Bush Proposal Not Good for Wild Fishby Richard K. Simms
Seattle Post-Intelligencer - November 24, 2004
Why do fishermen fish? For the men and women I know, it's not about the numbers of fish we catch. The real reason we roll out of bed at the crack of dawn on cold, rainy winter mornings and drive out to favorite rivers like the Hoh, Skagit or Stillaguamish is because in our hearts we're after one thing -- those rare, wonderful wild salmon and steelhead that grace the waters of this place we call home.
Wild salmon and steelhead represent all that is good and beautiful about Washington: clean water, free-flowing streams, lush forests, insects, wildlife -- the whole web of life that, as any attentive fisherman knows firsthand, is interconnected. Wild salmon and steelhead connect us to truths much bigger than ourselves. Born naturally in streams, they travel hundreds of miles in the ocean before returning back to their home streams to spawn. Wild salmon and steelhead fill us with wonder, and when we're pursuing them with a rod and reel, they can give us the thrill of a lifetime.
That is why the fishermen I know are at once baffled, insulted and angered by the Bush administration proposal to lump wild salmon and steelhead together with hatchery fish raised in concrete tanks.
Don't get me wrong -- I've caught my share of hatchery-bred salmon and steelhead. Hatchery fish have been a big part of the fishing experience in the Northwest, but, unfortunately, not always to the benefit of wild fish populations. Perhaps hatchery practices can be reformed so that hatchery fish can coexist safely with wild fish; the Wild Steelhead Coalition supports those efforts. But hatchery fish should never -- as the administration proposes -- be counted as equivalent to wild salmon and steelhead in deciding what species should be protected.
If the administration's policy were implemented, it would seriously erode protections for wild salmon and steelhead under the Endangered Species Act. Absent these protections, salmon and steelhead streams would be open to more destructive logging, development, agricultural practices, damming and overfishing. These are the reasons salmon and steelhead had to be listed as endangered in the first place.
The essence of this proposal has been with us for more than a century -- that we can pump our rivers full of hatchery fish to replace what's been lost in wild salmon and steelhead production. Yet for more than 100 years, hatcheries have never realized such lofty promises. The new NOAA Fisheries policy to equate hatchery and wild salmon threatens to weaken the common-sense land-use and clean-water protections needed to sustain healthy rivers and fish populations.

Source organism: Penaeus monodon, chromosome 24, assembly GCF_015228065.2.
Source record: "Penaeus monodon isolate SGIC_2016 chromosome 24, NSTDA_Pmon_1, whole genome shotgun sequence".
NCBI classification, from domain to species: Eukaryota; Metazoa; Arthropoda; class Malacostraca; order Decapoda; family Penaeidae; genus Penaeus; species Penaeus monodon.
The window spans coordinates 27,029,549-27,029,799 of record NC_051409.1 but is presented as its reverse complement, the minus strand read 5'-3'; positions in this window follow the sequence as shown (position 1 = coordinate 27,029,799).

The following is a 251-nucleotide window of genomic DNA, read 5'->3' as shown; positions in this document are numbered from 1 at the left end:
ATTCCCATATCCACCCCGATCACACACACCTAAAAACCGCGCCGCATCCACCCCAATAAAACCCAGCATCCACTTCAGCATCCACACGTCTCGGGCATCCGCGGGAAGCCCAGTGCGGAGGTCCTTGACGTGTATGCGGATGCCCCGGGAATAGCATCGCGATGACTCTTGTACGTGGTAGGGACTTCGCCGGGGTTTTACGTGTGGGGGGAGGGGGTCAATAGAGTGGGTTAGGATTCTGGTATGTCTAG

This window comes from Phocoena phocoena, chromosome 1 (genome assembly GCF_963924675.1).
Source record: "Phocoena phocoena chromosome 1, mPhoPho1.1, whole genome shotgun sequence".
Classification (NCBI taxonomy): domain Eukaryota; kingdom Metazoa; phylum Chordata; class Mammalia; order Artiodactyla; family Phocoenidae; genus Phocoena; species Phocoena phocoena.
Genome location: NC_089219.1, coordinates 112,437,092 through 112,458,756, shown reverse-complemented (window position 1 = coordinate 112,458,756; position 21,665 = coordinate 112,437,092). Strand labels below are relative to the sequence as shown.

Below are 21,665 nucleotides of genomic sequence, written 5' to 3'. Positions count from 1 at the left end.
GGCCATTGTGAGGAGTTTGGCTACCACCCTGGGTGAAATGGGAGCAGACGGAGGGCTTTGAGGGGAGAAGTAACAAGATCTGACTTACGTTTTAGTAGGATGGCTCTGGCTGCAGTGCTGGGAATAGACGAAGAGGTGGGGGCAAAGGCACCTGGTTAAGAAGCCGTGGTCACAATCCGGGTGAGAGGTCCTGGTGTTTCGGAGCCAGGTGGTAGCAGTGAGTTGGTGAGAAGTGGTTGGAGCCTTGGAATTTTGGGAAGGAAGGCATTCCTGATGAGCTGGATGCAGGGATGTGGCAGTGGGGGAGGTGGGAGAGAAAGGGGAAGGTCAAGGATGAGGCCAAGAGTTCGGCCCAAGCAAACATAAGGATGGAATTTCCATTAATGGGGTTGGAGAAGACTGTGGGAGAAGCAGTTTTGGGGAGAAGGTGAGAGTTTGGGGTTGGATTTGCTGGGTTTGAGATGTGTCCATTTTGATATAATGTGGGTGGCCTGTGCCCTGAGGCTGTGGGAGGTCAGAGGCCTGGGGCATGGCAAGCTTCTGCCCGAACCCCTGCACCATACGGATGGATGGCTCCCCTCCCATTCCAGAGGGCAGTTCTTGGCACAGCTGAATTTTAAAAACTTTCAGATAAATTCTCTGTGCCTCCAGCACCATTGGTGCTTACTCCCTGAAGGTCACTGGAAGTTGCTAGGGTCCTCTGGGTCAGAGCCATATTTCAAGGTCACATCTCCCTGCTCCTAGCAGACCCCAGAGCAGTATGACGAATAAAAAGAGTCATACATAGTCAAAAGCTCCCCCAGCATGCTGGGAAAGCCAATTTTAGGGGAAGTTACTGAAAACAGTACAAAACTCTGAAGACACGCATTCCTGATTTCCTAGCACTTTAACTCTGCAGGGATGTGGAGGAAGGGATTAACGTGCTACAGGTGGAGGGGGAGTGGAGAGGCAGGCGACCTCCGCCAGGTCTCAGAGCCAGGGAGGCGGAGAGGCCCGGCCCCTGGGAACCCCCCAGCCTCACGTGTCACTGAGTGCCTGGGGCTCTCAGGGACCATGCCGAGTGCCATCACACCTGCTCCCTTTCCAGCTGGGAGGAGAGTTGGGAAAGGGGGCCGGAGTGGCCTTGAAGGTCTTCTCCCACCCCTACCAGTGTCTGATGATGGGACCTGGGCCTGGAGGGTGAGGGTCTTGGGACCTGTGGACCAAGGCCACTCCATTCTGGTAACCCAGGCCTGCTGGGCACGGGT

This is a case of politics trumping science, with the interests of industry winning out over those of fishermen and others who value a healthy environment. NOAA Fisheries asked some of the nation's top scientists to weigh in on the policy, but when the scientists responded and said hatchery salmon and wild salmon should not be counted together, the administration ignored scientists.
The scientific community has been loud and clear in its opposition to the proposed policy and in its insistence that when it comes to salmon and steelhead recovery, hatcheries are no substitute for healthy rivers.
The Bush administration is taking a narrow-minded, short-term view with this policy. Haven't we learned over the past 100 years that hatcheries and other techno-fixes aren't the answer to our problems? Haven't we learned that we can't mask real problems with Band-Aid solutions? Haven't we learned that in order to recover abundant, sustainable wild salmon and steelhead runs, we need healthy habitat first?
If we want our grandkids and great-grandkids to be able to fish for wild salmon and steelhead, we need to protect wild native fish in healthy streams, not hatchery fish in concrete raceways. Ultimately, salmon and people need the same things -- healthy rivers and clean water. The administration should take the advice of its own scientists and drop this harmful policy. And it wouldn't hurt to listen to some fishermen, too.
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